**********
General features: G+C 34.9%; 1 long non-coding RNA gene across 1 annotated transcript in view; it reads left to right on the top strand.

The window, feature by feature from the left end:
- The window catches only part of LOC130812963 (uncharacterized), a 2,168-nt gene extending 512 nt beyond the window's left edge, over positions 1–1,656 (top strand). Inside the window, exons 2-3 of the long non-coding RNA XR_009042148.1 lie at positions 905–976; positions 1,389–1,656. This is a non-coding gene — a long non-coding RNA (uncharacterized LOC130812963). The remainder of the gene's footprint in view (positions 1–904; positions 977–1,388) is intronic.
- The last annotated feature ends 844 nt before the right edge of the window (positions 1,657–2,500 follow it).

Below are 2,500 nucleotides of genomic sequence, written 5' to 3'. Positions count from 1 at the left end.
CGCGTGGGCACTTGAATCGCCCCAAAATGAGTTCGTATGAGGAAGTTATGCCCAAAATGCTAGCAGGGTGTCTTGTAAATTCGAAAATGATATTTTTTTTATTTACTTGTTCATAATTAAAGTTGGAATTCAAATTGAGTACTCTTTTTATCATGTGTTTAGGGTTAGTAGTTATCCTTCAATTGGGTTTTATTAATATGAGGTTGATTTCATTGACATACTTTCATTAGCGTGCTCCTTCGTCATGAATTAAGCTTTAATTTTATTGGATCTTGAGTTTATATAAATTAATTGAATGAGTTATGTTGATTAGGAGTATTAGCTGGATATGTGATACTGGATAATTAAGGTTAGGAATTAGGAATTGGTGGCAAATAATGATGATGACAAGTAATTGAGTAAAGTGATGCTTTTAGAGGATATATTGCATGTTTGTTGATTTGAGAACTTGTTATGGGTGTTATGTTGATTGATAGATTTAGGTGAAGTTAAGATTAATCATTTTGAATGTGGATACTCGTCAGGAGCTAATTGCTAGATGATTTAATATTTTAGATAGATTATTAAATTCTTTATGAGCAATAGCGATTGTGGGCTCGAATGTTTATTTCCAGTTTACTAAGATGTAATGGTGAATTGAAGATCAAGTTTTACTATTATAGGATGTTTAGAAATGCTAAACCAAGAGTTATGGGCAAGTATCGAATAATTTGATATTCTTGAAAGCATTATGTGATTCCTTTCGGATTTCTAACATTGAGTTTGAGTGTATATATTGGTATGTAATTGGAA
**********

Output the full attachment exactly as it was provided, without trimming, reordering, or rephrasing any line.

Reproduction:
General features: G+C 34.9%; 1 long non-coding RNA gene across 1 annotated transcript in view; it reads left to right on the top strand.

The window, feature by feature from the left end:
- The window catches only part of LOC130812963 (uncharacterized), a 2,168-nt gene extending 512 nt beyond the window's left edge, over positions 1–1,656 (top strand). Inside the window, exons 2-3 of the long non-coding RNA XR_009042148.1 lie at positions 905–976; positions 1,389–1,656. This is a non-coding gene — a long non-coding RNA (uncharacterized LOC130812963). The remainder of the gene's footprint in view (positions 1–904; positions 977–1,388) is intronic.
- The last annotated feature ends 844 nt before the right edge of the window (positions 1,657–2,500 follow it).

Below are 2,500 nucleotides of genomic sequence, written 5' to 3'. Positions count from 1 at the left end.
CGCGTGGGCACTTGAATCGCCCCAAAATGAGTTCGTATGAGGAAGTTATGCCCAAAATGCTAGCAGGGTGTCTTGTAAATTCGAAAATGATATTTTTTTTATTTACTTGTTCATAATTAAAGTTGGAATTCAAATTGAGTACTCTTTTTATCATGTGTTTAGGGTTAGTAGTTATCCTTCAATTGGGTTTTATTAATATGAGGTTGATTTCATTGACATACTTTCATTAGCGTGCTCCTTCGTCATGAATTAAGCTTTAATTTTATTGGATCTTGAGTTTATATAAATTAATTGAATGAGTTATGTTGATTAGGAGTATTAGCTGGATATGTGATACTGGATAATTAAGGTTAGGAATTAGGAATTGGTGGCAAATAATGATGATGACAAGTAATTGAGTAAAGTGATGCTTTTAGAGGATATATTGCATGTTTGTTGATTTGAGAACTTGTTATGGGTGTTATGTTGATTGATAGATTTAGGTGAAGTTAAGATTAATCATTTTGAATGTGGATACTCGTCAGGAGCTAATTGCTAGATGATTTAATATTTTAGATAGATTATTAAATTCTTTATGAGCAATAGCGATTGTGGGCTCGAATGTTTATTTCCAGTTTACTAAGATGTAATGGTGAATTGAAGATCAAGTTTTACTATTATAGGATGTTTAGAAATGCTAAACCAAGAGTTATGGGCAAGTATCGAATAATTTGATATTCTTGAAAGCATTATGTGATTCCTTTCGGATTTCTAACATTGAGTTTGAGTGTATATATTGGTATGTAATTGGAA